‘All work and no play makes Jack a dull boy’
If we fixate on anything we become dull… I certainly do when I go on about the virtues of the Chuckle Brothers. We need a balance to our lives. I am a firm believer that we need to keep in mind our physical, mental, social and spiritual aspects. We need to work the muscles in all four areas. Spirituality is one aspect that can get a little lost. It gets mixed up with religion, belief systems and arguments about the existence or non-existence of a divine being. Through writing and reading devotional material we can exercise our spiritual muscle. I have a simple checklist that can help if you want to write devotional or meditative material for yourself or others.
Writing for myself and others
I have written devotional material for many years. I have an interest in spirituality, theology and religion in general. I am also a bit of a spiritual magpie with regard to the spirituality of other belief systems, both religious and non-religious. I can be a little syncretistic at times, but that’s between me and my priest… well would it be if I did confession. I like that concept but don’t engage in it, or the denomination that uses it. See what I mean about interest.
There are many forms of devotional writing, but at their heart, to be really effective, they should contain the following elements. I use a similar checklist when writing material for my own tradition and belief system, however, I have adapted it so it can be used whatever you believe. The aim of this list is for you to write good effective material otherwise you won’t exercise your spiritual side.
You can use the following as a checklist if you write any sort of devotional or meditative material, or talks. It is not exhaustive and not every point will be relevant. Whether you are a priest, pastor, shaman, spiritualist, astrologer, tarot card reader, the list will help. It is all about connecting your reader, or listener, to the ‘other’ or something else. You can also use it if you don’t believe in any supernatural force, being or conspiracy. Simply replace the divine element with the universe and nature.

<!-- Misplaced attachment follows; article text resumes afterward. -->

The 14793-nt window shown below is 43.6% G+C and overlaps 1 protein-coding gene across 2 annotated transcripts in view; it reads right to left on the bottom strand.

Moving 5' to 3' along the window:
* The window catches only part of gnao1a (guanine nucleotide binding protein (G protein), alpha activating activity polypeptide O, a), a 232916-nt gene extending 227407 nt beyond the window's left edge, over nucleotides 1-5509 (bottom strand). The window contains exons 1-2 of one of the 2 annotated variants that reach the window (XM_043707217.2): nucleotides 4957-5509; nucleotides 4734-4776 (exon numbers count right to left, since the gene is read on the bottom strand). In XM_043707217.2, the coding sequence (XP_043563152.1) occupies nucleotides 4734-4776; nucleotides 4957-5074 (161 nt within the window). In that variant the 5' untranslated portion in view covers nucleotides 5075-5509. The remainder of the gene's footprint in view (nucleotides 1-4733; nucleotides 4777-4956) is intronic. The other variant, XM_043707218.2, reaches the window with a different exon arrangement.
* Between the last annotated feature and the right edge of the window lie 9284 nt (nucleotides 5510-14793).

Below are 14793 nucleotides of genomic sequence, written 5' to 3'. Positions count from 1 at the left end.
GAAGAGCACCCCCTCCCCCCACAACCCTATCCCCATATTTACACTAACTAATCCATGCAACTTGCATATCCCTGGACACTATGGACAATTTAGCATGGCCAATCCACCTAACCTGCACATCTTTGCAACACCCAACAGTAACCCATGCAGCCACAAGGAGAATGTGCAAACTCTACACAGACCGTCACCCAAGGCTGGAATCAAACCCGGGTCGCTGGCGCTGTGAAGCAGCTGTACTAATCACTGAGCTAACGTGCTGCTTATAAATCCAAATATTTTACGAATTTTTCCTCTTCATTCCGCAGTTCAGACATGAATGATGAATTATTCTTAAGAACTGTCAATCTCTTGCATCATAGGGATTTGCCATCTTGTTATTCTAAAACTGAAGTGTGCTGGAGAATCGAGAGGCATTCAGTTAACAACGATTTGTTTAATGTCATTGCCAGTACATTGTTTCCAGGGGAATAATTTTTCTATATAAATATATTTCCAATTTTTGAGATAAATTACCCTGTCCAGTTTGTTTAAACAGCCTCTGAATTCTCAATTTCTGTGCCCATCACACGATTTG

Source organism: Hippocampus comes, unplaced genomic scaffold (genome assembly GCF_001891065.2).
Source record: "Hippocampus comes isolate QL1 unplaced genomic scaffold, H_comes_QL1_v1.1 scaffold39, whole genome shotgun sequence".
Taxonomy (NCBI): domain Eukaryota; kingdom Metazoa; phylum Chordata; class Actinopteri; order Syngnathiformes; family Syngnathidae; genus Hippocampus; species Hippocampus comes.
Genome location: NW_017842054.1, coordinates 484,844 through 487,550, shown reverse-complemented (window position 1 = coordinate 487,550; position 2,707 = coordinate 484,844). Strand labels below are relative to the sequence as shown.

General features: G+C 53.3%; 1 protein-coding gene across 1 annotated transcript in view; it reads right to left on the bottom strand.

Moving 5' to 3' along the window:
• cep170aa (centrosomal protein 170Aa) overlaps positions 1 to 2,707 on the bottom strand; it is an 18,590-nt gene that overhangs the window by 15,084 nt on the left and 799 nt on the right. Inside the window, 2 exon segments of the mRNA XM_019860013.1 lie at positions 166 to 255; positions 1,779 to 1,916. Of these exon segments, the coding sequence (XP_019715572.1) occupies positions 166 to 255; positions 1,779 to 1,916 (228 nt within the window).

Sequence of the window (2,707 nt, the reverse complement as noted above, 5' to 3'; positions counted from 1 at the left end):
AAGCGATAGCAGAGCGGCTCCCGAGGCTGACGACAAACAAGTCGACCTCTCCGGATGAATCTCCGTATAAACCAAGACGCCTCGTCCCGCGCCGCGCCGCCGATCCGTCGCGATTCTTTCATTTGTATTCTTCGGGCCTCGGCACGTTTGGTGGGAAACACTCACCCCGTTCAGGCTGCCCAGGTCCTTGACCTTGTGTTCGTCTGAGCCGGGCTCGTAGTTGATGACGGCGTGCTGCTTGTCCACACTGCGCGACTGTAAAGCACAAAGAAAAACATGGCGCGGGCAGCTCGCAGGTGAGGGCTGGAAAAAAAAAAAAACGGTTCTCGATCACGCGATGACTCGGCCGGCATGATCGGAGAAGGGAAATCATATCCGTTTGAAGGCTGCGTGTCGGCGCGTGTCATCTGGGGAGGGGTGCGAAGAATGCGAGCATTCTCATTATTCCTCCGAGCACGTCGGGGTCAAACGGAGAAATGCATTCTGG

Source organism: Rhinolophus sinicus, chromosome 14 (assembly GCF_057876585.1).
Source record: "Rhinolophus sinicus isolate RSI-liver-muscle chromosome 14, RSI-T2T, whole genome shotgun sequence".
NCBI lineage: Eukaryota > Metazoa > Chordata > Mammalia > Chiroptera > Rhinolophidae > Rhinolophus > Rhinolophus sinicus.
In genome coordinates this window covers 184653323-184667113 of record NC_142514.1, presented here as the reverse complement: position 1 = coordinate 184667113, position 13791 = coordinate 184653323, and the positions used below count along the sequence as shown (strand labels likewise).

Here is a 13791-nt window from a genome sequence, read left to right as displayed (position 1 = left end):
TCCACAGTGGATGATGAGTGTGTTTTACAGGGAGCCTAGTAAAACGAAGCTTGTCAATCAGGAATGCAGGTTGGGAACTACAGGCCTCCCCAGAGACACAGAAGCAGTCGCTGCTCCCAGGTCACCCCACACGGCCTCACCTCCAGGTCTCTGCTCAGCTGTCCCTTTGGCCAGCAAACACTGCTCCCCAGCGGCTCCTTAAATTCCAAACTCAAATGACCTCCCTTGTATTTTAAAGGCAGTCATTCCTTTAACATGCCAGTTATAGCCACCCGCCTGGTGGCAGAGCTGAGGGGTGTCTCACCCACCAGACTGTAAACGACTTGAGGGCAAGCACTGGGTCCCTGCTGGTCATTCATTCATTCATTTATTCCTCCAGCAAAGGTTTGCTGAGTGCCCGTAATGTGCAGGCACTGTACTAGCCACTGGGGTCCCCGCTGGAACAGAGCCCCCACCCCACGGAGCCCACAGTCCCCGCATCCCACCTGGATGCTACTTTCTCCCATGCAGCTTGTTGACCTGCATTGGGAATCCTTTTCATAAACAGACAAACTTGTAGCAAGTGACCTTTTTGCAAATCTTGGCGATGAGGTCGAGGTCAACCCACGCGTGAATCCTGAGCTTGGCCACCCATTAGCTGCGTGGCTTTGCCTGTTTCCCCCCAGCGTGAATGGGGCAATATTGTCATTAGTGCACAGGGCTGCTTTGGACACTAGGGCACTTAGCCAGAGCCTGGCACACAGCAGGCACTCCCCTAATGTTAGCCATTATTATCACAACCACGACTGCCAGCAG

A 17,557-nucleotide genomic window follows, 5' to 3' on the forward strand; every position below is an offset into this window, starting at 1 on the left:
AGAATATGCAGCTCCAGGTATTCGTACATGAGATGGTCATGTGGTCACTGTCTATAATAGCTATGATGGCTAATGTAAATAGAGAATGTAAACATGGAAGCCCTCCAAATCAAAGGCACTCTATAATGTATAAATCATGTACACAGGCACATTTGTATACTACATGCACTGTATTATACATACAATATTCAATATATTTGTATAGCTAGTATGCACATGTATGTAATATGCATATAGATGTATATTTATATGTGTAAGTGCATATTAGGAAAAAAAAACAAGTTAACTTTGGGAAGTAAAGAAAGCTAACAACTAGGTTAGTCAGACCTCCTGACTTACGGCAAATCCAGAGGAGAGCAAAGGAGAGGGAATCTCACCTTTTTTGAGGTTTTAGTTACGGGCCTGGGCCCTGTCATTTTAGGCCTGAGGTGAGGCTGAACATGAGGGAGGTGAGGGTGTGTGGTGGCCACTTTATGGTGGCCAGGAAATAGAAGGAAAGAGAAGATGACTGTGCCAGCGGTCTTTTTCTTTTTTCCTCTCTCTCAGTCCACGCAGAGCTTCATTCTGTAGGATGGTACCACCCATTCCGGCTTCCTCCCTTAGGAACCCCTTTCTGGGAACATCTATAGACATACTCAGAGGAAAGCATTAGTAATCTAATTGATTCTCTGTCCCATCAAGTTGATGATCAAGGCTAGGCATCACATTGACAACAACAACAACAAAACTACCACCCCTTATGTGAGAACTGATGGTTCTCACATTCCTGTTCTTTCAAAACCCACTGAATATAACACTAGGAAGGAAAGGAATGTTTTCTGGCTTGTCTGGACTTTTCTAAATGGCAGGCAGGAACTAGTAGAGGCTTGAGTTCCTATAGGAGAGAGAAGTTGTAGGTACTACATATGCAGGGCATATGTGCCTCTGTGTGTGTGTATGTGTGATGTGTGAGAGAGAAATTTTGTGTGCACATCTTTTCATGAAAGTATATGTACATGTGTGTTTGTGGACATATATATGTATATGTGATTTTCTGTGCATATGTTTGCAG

Effective devotional writing:
- Directs the reader
– to a closer relationship with the divine / other / nature / universe
– to engagement with sacred texts (even if you don’t adhere to what they say)
– to prayer / conversation
– to action / change
- Draws near to / identifies with the reader (shared experiences)
- Deals with matters of consequence (don’t let someone read what you write and then have them say, ‘so what?’)
- Is alive with human interest, drama and conflict
- Engages heart as well as head
To inspire your spirituality you can develop the following sources of inspiration
- A passion for the divine, sacred texts and spirituality, stars, tarot, elements, the universe
- A passion for others
– a keen observation of people in everyday life
– an active interest in what’s going on in the world
Develop our spiritual side
Writing spiritual and devotional material for others and for ourselves can be a fulfilling experience. It will develop our spiritual intelligence and whether we believe in something more than we can see or not, it will bring us closer to our own place and understanding in the big scheme of things. If we use the checklist above, what we write will be of benefit.
Anything to add?
Do you write spiritual and devotional material for others or yourself, if so is there anything else you’d like to add to the checklist?
* this checklist works for almost all writing that is shared with others, apart from the first point